Of note, Changsha Ecological Park still has a range of poster displays showing gorillas, extolling their unique features and comparing them with chimpanzees. These were clearly put up at the time when they expected the gorillas to go on display.

We went to see the management of the Park but nobody would see us to discuss the issue without an appointment. They asked our translator to call their PR department after the Chinese New Year. She started calling as of February 8th but her phone calls were no longer answered. Either that or the party at the other end hung up.

In terms of giving the right to respond, this is all on record and without any response and without any further confirmation from the CITES Secretariat it has to be assumed that these four gorillas were destroyed sometime in 2010 by lethal injection.

A young chimpanzee who was drowned – along with a baby gorilla – in a vat of chemicals at Cairo airport in September 2001.

We have been here before – In 2001 Egypt drowned an illegally imported chimpanzee and gorilla, citing public health risks.

The CITES Secretary General reacted strongly at the time, issuing a press release stating: “I should like to thank everyone who wrote to the Secretariat to express their concern over events involving the seizure of a chimpanzee and a gorilla at Cairo airport last September. Upon hearing the news report, I have contacted the Egyptian authorities for information. They have confirmed the drowning of animals that were in the possession of a known wildlife smuggler of Nigerian-Egyptian origin. The Egyptian Minister of Agriculture has ordered a thorough investigation of the case and of how the decision to drown the animals was reached. The CITES Secretariat will be informed of the outcome of this investigation.”

It will be interesting to see if the CITES secretariat will react in a similar fashion in this latest case.

Of course the chance is high that some of the other gorillas also made it to China but that some never made it past the quarantine stage or beyond their original point of import. Similarly, the testing positive of the four may have been communicated to the parties holding the rest following which instructions could have come from higher up to eliminate them too, to avoid any further risk of cross species transmission in the country.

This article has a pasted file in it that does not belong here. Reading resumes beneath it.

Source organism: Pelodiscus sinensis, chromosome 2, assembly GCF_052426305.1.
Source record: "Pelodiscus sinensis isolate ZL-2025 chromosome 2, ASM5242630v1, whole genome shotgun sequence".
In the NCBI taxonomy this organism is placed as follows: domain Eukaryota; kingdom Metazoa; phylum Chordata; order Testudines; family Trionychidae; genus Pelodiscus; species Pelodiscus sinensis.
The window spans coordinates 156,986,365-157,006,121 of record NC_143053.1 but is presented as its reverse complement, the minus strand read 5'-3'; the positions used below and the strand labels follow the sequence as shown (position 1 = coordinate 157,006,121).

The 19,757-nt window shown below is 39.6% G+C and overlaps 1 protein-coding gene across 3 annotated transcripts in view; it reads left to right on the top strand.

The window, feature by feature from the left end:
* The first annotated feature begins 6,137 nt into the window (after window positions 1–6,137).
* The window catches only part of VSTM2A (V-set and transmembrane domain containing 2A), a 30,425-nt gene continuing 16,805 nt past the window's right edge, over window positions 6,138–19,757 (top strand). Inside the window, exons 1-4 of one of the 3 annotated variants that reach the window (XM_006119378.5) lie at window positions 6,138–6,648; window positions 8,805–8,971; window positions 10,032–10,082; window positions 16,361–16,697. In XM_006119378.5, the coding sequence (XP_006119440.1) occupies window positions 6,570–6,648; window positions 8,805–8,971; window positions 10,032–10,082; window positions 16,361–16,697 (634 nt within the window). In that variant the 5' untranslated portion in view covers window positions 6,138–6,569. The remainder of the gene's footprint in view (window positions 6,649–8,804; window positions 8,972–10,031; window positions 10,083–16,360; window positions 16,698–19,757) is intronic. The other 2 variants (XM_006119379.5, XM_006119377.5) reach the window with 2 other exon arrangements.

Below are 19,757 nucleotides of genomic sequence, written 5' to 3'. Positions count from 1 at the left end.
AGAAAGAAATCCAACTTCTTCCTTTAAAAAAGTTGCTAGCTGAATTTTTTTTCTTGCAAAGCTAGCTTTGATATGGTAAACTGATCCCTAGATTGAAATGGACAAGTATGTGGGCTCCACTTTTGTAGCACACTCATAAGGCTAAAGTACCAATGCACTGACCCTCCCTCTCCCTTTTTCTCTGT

During the above mentioned meeting of the parties to CITES in Bangkok, we also interviewed the head of the Scientific and Management Authority of the DRC regarding the export of these apes. While we were told they deplored the illegal exports and would ask for their return under Article VIII of the Convention, they also explained that they would start ‘legal’ exports of apes and other wildlife as scientific exchanges between zoo establishments. After some three visits by DRC officials to China last year, the rumor is that a deal has now been struck between a very prominent and wealthy zoo set up in Southern China and that it will involve the exchange of, once again, two gorillas in return for two white tigers. There are again serious questions associated with these proposed transactions concerning their legality under the rules and regulations of the CITES convention.

See no evil, Hear no evil, and Speak no evil: This appears to be the CITES Secretariat’s strategy when dealing with Chinese accountability and transparency.

Tragically, based on the past track record it has to be assumed that once again neither the CITES Secretariat nor the CITES Standing Committee will investigate these proposed transactions. It must further be assumed that they will also not look into what has been going on in the last few years in terms of ape trafficking to China or suggest that the parties concerned finally comply with Article VIII of the Convention (which stipulates that the criminals involved in these illegal transactions be investigated and prosecuted and that the apes in question be confiscated and if possible repatriated).

In terms of CITES compliance China today seems to have a very special “hands off” status which enables it to do as it pleases and which is adversely impacting any conservation efforts at the supply end to curb the illegal trade in wildlife. As long as the demand exists and circumventing international conventions has no consequences, the killing and trading will go on.

Karl Ammann, Nanyuki February 2014